Posted: May 2, 2017 at 4:08 pm

One of Bodyboardings nicest blokes, Terry Fleming the man who created Manta Bodyboards with Robert Priest.


Posted in Hall Of Fame

Posted: April 4, 2017 at 8:25 am

colt 22 colt222

Posted in Retro Product

Posted: February 14, 2017 at 1:06 pm

Aka Lyman, Hawaiian ripper known for his strong backside attack Circa 90saka

Posted in Hall Of Fame

Posted: February 14, 2017 at 1:04 pm


Posted in Retro Product

Posted: February 14, 2017 at 12:55 pm


Posted in Retro Product

Posted: February 14, 2017 at 12:48 pm

Two bodyboards from back in the day. A BZ diamond max from around ’88, and an A-Tach Seamus Mercado from the early 90’s.

fg boards2

Posted in Retro Product

Posted: January 20, 2017 at 8:18 am

Left we have the Manta Mozzie 1100 SD Pro, on the right is a Manta Assasin both boards are from the late 80s.


Posted in Retro Product

Posted: January 20, 2017 at 8:12 am

This is a Manta Mozzie 1260 late 80s apparently it was a one off thing that manta were testing back in the day. It has a hard  surface to lay on and was designed and shaped by Terry Fleming ( flog) .manta mozzie manta3

Posted in Retro Product

Posted: November 27, 2016 at 5:58 am

There’s no denying that Tom Morey  has a unique wisdom and outlook on most things in life. Long time Morey Boogie Art Director  Craig Libuse  inherited Tom’s rolodex cards. He wrote down things about running the business and filed them. New employees were asked to read them as an introduction to the company. He has some interesting insights into running a company.  Below is a photo of the actual rolodex cards.

eMoreyCard1 eMoreyCard2

Toms Wisdom

Posted: November 27, 2016 at 5:41 am

Craig Libuse has been involved with Bodyboarding since almost day 1. Below we asked Craig to tell us about his longtime behind the scenes  involvement……In 1972, I was just out of 4 years in the Air Force. I got married and moved to Carlsbad a block from Tamarack Beach. I was riding a kneeboard at the time. I saw two kids on boogie boards in the surf (Bobby Szabad and Rick Broderson) and they looked like they were having a lot of fun. My wife was having trouble learning to ride a kneeboard so I asked them where they got the boards. They directed me to Tom Morey’s house on Chestnut Street a few blocks north. He was hand shaping blanks in his garage and packaging them with two coloured skins and a set of instructions. I bought a kit for $35 and made a board for my wife. Within a week I was back for another board for me. Tom mentioned he needed a logo, so I designed the original logo of the long-haired guy/girl in the tube that Tom envisioned. They used it for years. Tom paid me $25 for the full rights to the art. I was unemployed at the time so that was big money. Once Tom started making boards out of a small shop on Rooseveldt street he needed more artwork and ads and put me on the payroll. That job lasted 15 years. I started my own graphics business and worked 12 hours a week exclusively for Tom Morey & Company. When Kransco bought Morey Boogie they kept me on as Art Director. Over that 15 years I learned a lot from Tom, I wrote the article Selling Fun in Bodyboarding magazine 20th Anniversary issue which covers a lot of that. I was sure  in the right place at the right time. The Bodyboarding article below.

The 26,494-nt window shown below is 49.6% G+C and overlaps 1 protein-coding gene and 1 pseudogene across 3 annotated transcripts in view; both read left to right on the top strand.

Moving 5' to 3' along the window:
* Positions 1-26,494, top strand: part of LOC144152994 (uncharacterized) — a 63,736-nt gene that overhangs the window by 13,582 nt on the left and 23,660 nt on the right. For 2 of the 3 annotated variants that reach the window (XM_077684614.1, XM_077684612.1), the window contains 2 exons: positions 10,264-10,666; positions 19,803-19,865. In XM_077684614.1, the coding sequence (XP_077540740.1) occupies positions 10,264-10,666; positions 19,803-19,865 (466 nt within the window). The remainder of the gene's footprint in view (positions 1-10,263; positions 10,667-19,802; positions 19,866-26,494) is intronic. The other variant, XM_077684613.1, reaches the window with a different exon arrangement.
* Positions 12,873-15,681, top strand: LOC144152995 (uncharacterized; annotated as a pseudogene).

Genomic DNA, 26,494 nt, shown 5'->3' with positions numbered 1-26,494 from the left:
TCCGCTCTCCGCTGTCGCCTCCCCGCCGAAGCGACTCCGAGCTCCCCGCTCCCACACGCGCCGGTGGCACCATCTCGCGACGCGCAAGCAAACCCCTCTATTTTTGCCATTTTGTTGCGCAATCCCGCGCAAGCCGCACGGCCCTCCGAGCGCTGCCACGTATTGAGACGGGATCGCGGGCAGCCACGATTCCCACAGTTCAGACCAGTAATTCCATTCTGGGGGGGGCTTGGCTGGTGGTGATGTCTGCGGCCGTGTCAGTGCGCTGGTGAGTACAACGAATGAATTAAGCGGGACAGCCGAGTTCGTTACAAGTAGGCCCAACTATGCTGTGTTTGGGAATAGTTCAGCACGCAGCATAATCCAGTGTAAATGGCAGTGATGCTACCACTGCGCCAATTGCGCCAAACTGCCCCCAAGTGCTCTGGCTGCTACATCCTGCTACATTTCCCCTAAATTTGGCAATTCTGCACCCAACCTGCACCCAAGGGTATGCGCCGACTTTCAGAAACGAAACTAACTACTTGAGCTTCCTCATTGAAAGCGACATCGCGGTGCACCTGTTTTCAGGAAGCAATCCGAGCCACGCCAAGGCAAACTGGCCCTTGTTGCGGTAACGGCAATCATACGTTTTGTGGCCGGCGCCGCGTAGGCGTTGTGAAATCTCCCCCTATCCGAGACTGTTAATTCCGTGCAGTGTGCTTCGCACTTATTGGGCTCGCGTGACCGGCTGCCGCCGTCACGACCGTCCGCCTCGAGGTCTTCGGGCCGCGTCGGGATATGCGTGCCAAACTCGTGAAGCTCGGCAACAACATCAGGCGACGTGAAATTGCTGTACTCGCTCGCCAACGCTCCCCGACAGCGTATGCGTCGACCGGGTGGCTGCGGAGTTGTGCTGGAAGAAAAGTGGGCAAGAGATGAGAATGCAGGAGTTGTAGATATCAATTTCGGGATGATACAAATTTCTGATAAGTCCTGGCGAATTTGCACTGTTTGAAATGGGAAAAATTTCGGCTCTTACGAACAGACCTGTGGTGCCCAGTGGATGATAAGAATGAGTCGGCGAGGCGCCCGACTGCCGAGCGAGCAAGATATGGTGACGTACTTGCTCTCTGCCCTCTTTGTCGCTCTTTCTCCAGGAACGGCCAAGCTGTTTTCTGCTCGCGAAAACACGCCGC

Posted in Industry

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